More than a thousand partygoers dressed in pink set out on the streets of Amsterdam along with professional footballers and ministers for the support of gay rights.
Many at this year's celebration of gay, lesbian, bisexual and transgender rights took aim at the anti-gay stance of Russia's President Vladimir Putin, who visited Amsterdam earlier this year.
AdvertisementThe Dutch football federation KNVB has a boat taking part in the day's high point, a colourful pageant along the city's historic canals, for the first time.
"The football world is a macho world where it is easy to make jokes, especially about gays," former Dutch international football player Pierre van Hooijdonk told AFP.
"I never came across any gays in my team and I don't know any either, but we are here today to say OK, if you are (gay) we'll support you, we won't discriminate," he said.
"It goes slowly but we have to start at some point, right?"
Dutch national team coach Louis van Gaal as well as former internationals Ronald de Boer and Patrick Kluivert also joined in the day's festivities, the climax to a week of celebrations in the famously gay-friendly city.
"Everybody has the right to do as he likes, if you like football and are homo, it doesn't have to be a problem," Dutch former league player Regillio Vrede told AFP.
"We want to show that we have respect for the people," he said, pointing to the pink arm-band on his black T-shirt emblazoned with 'Respect'.
Families, including children and the elderly, flocked to watch the colourful flotilla parade down the canals.
"This is my first time, but you have to do it once in your life," Wil, a 70-year-old Dutch woman, told AFP.
"It's a proper party and at the same time it's important to show that everyone has the same rights," she said, blowing kisses to a boatload of men in leather mini-shorts.
Boats representing the police ('the pink in the blue'), the army and even the finance ministry were among the 80-strong flotilla.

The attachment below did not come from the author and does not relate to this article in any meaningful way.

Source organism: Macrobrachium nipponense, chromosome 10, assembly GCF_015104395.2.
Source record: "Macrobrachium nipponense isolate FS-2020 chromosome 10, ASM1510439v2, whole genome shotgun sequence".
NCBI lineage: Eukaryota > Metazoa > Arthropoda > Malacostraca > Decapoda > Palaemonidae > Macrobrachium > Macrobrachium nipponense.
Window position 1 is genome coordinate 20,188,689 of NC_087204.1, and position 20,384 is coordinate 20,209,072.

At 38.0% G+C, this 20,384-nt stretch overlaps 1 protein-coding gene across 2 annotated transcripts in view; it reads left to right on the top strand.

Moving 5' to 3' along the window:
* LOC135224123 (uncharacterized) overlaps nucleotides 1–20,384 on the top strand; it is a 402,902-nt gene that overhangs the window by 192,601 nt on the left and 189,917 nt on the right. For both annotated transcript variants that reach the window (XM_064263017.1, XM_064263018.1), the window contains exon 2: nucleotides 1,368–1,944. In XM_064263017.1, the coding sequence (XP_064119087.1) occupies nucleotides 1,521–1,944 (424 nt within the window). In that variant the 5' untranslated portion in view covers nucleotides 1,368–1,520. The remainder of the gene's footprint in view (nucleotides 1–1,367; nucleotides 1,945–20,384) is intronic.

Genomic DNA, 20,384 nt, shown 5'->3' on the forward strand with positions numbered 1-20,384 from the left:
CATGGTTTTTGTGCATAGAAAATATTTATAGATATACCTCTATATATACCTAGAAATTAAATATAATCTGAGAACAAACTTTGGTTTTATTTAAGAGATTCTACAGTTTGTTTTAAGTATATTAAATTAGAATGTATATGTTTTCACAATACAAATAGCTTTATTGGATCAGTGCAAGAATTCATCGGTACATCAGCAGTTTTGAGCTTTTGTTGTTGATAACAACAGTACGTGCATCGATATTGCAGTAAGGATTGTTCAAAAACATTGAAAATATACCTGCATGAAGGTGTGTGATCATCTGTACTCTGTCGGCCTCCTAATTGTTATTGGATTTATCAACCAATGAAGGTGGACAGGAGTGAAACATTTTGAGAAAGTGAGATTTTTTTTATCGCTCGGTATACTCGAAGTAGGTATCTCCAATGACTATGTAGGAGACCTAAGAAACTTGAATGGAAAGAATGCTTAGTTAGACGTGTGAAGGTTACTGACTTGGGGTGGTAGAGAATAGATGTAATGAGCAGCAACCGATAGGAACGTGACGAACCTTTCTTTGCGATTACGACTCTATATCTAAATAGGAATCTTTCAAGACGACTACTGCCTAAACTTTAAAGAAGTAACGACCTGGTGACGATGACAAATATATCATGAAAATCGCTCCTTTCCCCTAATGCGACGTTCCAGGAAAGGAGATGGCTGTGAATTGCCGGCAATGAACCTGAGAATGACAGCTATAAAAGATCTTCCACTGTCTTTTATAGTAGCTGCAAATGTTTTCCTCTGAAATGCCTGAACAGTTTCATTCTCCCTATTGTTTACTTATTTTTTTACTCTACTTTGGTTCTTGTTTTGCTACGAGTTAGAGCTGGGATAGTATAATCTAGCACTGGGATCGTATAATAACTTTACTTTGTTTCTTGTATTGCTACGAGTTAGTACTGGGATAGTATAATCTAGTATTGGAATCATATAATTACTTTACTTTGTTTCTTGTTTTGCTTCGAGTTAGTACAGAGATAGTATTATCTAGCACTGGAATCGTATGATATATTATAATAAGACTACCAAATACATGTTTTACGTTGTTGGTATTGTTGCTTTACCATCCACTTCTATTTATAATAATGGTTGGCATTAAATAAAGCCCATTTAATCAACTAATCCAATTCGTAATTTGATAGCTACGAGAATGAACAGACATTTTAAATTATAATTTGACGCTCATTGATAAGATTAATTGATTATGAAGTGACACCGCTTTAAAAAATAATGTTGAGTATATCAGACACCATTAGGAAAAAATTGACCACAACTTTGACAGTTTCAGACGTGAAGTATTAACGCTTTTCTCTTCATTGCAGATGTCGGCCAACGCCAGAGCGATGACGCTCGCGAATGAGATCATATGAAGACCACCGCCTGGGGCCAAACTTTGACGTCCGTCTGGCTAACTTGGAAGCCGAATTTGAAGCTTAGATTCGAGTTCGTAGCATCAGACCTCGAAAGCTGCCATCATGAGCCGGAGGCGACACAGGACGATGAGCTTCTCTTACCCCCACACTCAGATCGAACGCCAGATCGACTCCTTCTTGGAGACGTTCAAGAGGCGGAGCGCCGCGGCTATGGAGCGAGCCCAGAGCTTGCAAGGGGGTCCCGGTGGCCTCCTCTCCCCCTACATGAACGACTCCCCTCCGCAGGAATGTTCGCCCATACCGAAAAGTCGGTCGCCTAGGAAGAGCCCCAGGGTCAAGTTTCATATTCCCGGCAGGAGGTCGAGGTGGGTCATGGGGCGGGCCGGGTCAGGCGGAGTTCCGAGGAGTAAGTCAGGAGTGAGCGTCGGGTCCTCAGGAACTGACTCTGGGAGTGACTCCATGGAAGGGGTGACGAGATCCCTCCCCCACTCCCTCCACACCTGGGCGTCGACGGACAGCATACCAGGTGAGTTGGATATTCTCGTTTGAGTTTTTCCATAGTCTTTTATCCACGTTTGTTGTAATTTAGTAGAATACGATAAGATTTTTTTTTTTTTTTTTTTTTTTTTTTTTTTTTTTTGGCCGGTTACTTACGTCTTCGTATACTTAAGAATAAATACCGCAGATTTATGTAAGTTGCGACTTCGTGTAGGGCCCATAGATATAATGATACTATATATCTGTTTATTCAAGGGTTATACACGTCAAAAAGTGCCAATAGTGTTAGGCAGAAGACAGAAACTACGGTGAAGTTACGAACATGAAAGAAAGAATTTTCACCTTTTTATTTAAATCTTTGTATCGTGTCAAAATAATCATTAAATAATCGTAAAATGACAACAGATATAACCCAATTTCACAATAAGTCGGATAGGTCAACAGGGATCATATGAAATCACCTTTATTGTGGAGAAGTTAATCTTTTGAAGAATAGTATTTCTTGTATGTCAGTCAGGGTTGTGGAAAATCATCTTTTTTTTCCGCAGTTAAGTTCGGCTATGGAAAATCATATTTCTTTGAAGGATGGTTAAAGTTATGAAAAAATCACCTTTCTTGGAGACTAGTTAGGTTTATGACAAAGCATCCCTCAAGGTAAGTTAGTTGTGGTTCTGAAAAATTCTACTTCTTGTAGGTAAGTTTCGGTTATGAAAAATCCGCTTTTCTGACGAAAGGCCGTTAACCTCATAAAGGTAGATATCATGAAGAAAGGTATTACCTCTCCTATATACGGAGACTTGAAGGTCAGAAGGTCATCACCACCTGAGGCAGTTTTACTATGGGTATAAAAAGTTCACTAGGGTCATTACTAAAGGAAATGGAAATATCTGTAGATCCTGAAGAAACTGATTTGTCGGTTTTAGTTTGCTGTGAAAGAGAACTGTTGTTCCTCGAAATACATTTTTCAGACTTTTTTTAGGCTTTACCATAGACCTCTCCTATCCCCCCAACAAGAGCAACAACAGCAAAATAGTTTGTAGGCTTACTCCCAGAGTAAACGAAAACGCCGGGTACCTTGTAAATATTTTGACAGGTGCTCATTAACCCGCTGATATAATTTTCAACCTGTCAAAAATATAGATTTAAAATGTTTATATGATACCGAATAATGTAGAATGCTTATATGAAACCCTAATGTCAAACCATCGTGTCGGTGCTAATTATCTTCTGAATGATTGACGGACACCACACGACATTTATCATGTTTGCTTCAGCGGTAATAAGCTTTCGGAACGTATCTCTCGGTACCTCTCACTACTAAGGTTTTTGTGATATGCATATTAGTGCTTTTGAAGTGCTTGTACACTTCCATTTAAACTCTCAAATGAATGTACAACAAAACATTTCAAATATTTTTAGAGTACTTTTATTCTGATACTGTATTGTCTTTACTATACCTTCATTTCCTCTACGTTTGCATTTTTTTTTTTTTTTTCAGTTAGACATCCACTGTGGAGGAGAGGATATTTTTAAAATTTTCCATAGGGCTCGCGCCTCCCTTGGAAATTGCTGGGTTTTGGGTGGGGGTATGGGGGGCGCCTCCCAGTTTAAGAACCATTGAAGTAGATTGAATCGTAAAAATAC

The Netherlands was the first country in the world to legalise gay marriage, in 2001, and Amsterdam is home to the world's oldest existing gay rights group, the COC, which had its own rainbow-flag waving boat.
Partygoers sported a range of erotic or flamboyant outfits, from studded black leather to over-the-top drag outfits and enormous wigs.
Defence Minister Jeanine Hennis-Plasschaert joined in the sun-dappled parade, along with eurogroup chief and Finance Minister Jeroen Dijsselbloem.
"It's good that you can see today how we want to be with gay rights," national news agency ANP quoted Dijsselbloem as saying.
Dijssebloem vaunted the fact that everyone on his Labour party boat wore a T-shirt emblazoned with "Gay Pride for Russia".
"Things are going in the wrong direction there with gay rights," Dijsselbloem said.
Russia last month banned four Dutch nationals from entering the country for three years after accusing them under a controversial new law that forbids the spreading of "gay propaganda" to minors.
The four had been accused by police in the northern Murmansk region of disseminating gay propaganda while making a documentary about gays in Russia and taking part in a human rights forum.
Putin in June signed the "gay propaganda" bill into law, a move that was strongly criticised by Western governments and rights organisations that said it would contribute to rising homophobia and arbitrary persecution of gays.
Thousands protested against Putin when he visited the Netherlands in April, including by brandishing signs reading: "Putin go homo".
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